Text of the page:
For Release Friday, July 26, 2013
Originally Posted at SaportaReport.com
The offer was too good to refuse. Come spend a couple of days by a beautiful lake in cool New Hampshire during the hottest days of summer to talk about the future of cities and regions in North America and the world, with some of the most engaged experts in the country.
The offer came from Neal Peirce, a respected veteran journalist who’s been writing about metro areas for decades.
Every couple of years, Peirce and a core group of “Citistates associates” have been getting together for a Citistates Convergence – a casual yet in-depth exchange of ideas and observations on what is happening in urbanism and regionalism.
A couple dozen of us gathered in mid-July in an idyllic setting – just as Peirce had promised, with the exception of temperature, as New England sweltered in a heat wave, significantly warmer than Atlanta.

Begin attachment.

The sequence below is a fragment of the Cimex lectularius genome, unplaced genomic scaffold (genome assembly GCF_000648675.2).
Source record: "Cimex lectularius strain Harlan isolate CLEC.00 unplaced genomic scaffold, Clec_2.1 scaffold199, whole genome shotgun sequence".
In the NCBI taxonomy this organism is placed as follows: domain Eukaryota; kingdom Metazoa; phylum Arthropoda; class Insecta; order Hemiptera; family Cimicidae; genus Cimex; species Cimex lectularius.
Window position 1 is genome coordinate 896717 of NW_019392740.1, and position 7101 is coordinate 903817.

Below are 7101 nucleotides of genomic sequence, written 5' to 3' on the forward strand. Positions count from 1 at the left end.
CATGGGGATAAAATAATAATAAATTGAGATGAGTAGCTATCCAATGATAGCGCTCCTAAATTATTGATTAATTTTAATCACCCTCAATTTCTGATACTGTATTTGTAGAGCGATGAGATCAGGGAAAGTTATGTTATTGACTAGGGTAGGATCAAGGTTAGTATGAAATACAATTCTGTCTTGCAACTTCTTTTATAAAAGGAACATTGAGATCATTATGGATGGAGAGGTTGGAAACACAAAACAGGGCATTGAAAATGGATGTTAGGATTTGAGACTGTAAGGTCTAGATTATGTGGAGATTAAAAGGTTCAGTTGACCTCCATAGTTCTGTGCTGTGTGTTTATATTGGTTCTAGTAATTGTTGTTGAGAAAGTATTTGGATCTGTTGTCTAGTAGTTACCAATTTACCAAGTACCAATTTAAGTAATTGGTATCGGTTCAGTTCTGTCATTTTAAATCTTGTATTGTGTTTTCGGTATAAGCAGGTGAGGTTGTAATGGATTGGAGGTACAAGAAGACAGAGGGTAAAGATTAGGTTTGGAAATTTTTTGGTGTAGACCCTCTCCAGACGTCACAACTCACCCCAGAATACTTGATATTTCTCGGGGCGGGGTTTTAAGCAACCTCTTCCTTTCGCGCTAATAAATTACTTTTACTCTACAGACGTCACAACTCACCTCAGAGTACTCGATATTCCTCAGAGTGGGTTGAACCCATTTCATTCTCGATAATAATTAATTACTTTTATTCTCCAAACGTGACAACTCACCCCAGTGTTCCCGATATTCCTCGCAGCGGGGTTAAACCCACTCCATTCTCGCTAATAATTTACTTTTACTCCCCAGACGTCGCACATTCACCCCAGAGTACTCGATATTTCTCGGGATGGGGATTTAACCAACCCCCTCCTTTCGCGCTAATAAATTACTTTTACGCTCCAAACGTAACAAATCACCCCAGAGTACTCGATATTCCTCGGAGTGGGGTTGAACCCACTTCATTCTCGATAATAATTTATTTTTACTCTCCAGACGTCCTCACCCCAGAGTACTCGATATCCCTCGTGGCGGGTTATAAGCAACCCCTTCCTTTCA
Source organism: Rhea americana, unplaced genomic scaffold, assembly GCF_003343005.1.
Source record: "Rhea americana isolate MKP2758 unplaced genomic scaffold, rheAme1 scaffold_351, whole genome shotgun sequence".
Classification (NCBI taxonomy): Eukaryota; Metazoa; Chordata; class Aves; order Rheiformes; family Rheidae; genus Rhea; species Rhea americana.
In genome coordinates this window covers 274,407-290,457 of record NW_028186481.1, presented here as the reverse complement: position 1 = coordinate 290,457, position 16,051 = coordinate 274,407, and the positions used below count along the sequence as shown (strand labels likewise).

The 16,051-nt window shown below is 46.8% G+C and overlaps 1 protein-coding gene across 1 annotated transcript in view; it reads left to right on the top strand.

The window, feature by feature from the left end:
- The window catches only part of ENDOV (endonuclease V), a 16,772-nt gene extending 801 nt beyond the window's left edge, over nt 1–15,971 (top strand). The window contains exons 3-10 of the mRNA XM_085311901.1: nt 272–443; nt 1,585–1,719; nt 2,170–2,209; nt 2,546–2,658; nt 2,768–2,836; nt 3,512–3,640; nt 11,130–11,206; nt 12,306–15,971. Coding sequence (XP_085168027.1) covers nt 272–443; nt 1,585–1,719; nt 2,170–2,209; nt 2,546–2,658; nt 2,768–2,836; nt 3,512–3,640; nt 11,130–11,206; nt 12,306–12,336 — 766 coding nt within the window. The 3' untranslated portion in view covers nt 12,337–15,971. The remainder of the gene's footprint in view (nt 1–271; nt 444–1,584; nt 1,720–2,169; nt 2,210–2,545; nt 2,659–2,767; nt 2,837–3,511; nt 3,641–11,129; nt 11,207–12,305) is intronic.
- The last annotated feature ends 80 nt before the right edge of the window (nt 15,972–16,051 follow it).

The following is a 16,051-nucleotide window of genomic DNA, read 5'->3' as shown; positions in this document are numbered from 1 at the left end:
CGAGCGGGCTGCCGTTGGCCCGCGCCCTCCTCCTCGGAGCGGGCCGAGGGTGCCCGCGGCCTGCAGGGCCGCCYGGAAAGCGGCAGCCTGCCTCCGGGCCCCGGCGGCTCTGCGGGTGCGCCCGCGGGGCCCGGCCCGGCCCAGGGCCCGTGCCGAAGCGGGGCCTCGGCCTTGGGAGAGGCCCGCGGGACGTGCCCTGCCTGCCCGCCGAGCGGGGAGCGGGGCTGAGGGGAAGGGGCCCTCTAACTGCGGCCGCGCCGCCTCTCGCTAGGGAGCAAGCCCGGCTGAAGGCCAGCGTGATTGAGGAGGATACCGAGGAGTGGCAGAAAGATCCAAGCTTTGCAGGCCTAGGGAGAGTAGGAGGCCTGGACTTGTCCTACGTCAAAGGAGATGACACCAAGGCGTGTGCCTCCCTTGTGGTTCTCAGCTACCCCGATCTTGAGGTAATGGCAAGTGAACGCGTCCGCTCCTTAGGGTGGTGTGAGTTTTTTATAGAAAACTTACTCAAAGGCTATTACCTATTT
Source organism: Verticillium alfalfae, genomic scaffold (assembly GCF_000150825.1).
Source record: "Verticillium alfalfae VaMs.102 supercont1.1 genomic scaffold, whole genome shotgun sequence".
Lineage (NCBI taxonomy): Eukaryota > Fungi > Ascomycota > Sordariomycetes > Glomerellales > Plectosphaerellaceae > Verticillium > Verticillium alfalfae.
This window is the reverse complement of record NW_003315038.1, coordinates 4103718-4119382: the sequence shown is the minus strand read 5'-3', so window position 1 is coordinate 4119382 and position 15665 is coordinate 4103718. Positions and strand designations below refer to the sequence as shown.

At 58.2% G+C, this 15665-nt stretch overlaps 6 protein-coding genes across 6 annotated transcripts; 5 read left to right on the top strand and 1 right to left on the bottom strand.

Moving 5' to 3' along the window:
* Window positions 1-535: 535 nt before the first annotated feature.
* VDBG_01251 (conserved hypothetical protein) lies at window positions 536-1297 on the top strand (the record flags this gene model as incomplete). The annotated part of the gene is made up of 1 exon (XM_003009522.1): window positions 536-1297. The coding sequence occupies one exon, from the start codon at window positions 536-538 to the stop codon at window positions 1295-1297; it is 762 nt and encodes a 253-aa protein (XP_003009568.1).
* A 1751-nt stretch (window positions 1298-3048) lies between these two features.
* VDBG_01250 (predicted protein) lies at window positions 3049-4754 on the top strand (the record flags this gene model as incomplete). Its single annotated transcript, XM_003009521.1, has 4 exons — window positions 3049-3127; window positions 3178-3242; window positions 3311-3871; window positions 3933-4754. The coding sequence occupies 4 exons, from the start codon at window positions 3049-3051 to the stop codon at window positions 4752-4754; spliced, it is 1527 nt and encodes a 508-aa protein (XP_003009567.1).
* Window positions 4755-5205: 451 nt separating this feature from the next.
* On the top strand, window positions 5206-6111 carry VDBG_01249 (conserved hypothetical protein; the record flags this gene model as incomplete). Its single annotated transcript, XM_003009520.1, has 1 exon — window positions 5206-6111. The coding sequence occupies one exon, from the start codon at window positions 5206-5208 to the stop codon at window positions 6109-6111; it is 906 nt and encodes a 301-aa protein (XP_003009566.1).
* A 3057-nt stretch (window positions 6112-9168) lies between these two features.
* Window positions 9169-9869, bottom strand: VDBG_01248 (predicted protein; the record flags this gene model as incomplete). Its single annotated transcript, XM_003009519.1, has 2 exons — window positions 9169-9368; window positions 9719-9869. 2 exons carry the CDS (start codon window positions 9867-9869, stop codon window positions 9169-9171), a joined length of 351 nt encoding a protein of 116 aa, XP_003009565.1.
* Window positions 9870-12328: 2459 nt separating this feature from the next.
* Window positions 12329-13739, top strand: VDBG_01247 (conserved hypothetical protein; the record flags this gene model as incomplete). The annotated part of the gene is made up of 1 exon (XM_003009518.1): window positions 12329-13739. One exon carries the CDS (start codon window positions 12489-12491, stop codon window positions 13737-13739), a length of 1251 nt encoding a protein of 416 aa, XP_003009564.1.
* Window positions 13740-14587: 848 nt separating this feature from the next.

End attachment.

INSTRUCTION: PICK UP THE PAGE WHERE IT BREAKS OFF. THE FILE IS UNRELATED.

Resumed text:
Peirce had invited a variety of his associates with the Citiwire.net newsletter – a resource of columns about political and economic issues affecting regions and urban trends.
Monday morning, Peirce opened the conversation by stating that metro areas are the economic engines for nations and states, yet there often are several barriers to regionalism. Immediately he was challenged by Alex Marshall, a journalist and author of The Surprising Design of Market Economies.
Neal Peirce, (right) with journalist and author Alex Marshall. Source: Maria Saporta of SaportaReport.com
Marshall told Peirce he does “not believe that cities and metro areas are where the action is.” Instead, he said, it is the nation states such as Korea and China that are “growing very, very quickly.” And they are doing it as nations. “You can argue that it’s national policies that are having the major impact, and that the nation-state is still extremely important,” Marshall said.